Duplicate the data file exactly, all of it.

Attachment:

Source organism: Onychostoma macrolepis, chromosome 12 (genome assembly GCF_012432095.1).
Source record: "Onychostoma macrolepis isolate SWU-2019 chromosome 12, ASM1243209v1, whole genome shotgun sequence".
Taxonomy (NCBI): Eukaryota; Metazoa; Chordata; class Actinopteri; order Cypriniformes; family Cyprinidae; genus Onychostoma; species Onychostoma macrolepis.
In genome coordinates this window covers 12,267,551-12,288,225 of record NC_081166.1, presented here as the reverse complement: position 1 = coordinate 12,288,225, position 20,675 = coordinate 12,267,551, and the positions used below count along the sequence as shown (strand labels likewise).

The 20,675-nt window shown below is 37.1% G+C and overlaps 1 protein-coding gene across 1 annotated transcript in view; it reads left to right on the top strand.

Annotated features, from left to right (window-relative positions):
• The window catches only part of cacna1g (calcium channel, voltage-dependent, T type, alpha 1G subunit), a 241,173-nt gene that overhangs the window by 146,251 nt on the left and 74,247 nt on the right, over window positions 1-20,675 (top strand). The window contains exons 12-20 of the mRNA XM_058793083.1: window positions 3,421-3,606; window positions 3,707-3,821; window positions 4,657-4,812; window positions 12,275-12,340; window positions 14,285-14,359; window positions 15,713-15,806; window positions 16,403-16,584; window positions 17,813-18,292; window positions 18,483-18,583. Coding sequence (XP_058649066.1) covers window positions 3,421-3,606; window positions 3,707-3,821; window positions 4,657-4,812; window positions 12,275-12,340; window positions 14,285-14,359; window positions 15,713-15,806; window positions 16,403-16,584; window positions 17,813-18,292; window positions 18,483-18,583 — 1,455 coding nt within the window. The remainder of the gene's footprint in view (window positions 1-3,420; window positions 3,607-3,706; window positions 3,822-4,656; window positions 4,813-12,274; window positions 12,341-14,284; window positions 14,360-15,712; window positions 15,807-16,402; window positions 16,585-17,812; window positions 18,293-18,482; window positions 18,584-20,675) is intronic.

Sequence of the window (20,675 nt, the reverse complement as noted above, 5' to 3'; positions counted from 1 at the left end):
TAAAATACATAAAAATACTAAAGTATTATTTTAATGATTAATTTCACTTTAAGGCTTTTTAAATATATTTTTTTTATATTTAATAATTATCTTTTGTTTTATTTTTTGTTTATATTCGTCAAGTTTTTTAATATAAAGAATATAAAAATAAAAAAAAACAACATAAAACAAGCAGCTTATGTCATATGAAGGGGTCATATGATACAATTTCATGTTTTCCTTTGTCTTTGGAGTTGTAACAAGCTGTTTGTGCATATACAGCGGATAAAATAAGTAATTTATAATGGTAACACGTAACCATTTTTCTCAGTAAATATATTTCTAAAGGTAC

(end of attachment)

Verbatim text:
Source organism: Onychostoma macrolepis, chromosome 12 (genome assembly GCF_012432095.1).
Source record: "Onychostoma macrolepis isolate SWU-2019 chromosome 12, ASM1243209v1, whole genome shotgun sequence".
Taxonomy (NCBI): Eukaryota; Metazoa; Chordata; class Actinopteri; order Cypriniformes; family Cyprinidae; genus Onychostoma; species Onychostoma macrolepis.
In genome coordinates this window covers 12,267,551-12,288,225 of record NC_081166.1, presented here as the reverse complement: position 1 = coordinate 12,288,225, position 20,675 = coordinate 12,267,551, and the positions used below count along the sequence as shown (strand labels likewise).

The 20,675-nt window shown below is 37.1% G+C and overlaps 1 protein-coding gene across 1 annotated transcript in view; it reads left to right on the top strand.

Annotated features, from left to right (window-relative positions):
• The window catches only part of cacna1g (calcium channel, voltage-dependent, T type, alpha 1G subunit), a 241,173-nt gene that overhangs the window by 146,251 nt on the left and 74,247 nt on the right, over window positions 1-20,675 (top strand). The window contains exons 12-20 of the mRNA XM_058793083.1: window positions 3,421-3,606; window positions 3,707-3,821; window positions 4,657-4,812; window positions 12,275-12,340; window positions 14,285-14,359; window positions 15,713-15,806; window positions 16,403-16,584; window positions 17,813-18,292; window positions 18,483-18,583. Coding sequence (XP_058649066.1) covers window positions 3,421-3,606; window positions 3,707-3,821; window positions 4,657-4,812; window positions 12,275-12,340; window positions 14,285-14,359; window positions 15,713-15,806; window positions 16,403-16,584; window positions 17,813-18,292; window positions 18,483-18,583 — 1,455 coding nt within the window. The remainder of the gene's footprint in view (window positions 1-3,420; window positions 3,607-3,706; window positions 3,822-4,656; window positions 4,813-12,274; window positions 12,341-14,284; window positions 14,360-15,712; window positions 15,807-16,402; window positions 16,585-17,812; window positions 18,293-18,482; window positions 18,584-20,675) is intronic.

Sequence of the window (20,675 nt, the reverse complement as noted above, 5' to 3'; positions counted from 1 at the left end):
TAAAATACATAAAAATACTAAAGTATTATTTTAATGATTAATTTCACTTTAAGGCTTTTTAAATATATTTTTTTTATATTTAATAATTATCTTTTGTTTTATTTTTTGTTTATATTCGTCAAGTTTTTTAATATAAAGAATATAAAAATAAAAAAAAACAACATAAAACAAGCAGCTTATGTCATATGAAGGGGTCATATGATACAATTTCATGTTTTCCTTTGTCTTTGGAGTTGTAACAAGCTGTTTGTGCATATACAGCGGATAAAATAAGTAATTTATAATGGTAACACGTAACCATTTTTCTCAGTAAATATATTTCTAAAGGTAC